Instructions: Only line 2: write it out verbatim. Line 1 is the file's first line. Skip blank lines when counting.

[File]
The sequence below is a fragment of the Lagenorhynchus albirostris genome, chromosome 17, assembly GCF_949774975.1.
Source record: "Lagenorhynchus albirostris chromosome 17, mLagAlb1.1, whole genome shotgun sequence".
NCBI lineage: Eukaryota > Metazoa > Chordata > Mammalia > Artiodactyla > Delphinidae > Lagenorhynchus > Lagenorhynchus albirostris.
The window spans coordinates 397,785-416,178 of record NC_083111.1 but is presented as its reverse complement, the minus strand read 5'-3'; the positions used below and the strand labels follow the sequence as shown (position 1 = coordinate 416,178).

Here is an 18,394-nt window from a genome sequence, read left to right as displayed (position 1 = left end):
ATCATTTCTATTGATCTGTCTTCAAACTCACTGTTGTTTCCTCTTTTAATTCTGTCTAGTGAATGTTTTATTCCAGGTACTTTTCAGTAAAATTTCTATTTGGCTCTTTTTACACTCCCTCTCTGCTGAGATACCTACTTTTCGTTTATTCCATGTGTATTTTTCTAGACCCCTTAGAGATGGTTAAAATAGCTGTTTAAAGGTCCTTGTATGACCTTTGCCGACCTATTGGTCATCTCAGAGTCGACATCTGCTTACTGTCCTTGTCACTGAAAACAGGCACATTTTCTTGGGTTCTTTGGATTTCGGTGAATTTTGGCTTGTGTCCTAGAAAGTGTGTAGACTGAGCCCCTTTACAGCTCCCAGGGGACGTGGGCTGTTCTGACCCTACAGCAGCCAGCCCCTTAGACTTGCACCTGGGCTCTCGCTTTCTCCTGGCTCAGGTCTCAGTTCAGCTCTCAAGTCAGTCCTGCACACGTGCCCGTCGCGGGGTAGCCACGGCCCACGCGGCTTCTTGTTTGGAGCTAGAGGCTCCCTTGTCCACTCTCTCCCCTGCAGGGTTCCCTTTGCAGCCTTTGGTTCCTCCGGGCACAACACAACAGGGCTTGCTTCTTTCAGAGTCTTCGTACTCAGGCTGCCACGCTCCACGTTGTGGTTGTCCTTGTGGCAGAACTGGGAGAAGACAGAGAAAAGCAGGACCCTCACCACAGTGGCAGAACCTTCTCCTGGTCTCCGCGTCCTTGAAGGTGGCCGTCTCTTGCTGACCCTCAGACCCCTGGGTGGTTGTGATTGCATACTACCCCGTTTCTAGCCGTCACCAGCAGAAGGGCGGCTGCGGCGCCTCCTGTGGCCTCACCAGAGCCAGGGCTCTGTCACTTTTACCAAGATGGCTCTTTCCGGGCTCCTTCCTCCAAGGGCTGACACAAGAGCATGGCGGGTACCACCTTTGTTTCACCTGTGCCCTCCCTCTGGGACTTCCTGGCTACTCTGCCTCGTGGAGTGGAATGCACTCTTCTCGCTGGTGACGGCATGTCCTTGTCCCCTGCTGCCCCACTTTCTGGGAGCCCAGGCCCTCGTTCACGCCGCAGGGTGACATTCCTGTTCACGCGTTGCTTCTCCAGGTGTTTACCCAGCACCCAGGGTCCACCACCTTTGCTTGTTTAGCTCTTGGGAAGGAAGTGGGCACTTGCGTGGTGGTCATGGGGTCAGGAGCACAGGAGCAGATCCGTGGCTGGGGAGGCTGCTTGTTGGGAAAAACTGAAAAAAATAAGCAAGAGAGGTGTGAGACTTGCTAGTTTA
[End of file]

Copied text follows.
Source record: "Lagenorhynchus albirostris chromosome 17, mLagAlb1.1, whole genome shotgun sequence".